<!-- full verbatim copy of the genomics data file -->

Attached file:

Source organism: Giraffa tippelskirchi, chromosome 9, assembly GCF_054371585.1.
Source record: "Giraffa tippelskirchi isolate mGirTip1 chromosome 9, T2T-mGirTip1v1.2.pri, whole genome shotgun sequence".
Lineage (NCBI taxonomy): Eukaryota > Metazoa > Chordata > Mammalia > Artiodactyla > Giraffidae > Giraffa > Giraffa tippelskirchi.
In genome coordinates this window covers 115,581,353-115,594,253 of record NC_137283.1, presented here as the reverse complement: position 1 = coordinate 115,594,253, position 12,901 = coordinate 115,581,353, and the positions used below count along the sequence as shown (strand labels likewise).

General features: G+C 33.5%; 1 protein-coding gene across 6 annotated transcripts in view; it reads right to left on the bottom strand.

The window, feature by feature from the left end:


Source organism: Giraffa tippelskirchi, chromosome 9, assembly GCF_054371585.1.
Source record: "Giraffa tippelskirchi isolate mGirTip1 chromosome 9, T2T-mGirTip1v1.2.pri, whole genome shotgun sequence".
Lineage (NCBI taxonomy): Eukaryota > Metazoa > Chordata > Mammalia > Artiodactyla > Giraffidae > Giraffa > Giraffa tippelskirchi.
In genome coordinates this window covers 115,581,353-115,594,253 of record NC_137283.1, presented here as the reverse complement: position 1 = coordinate 115,594,253, position 12,901 = coordinate 115,581,353, and the positions used below count along the sequence as shown (strand labels likewise).

General features: G+C 33.5%; 1 protein-coding gene across 6 annotated transcripts in view; it reads right to left on the bottom strand.

The window, feature by feature from the left end: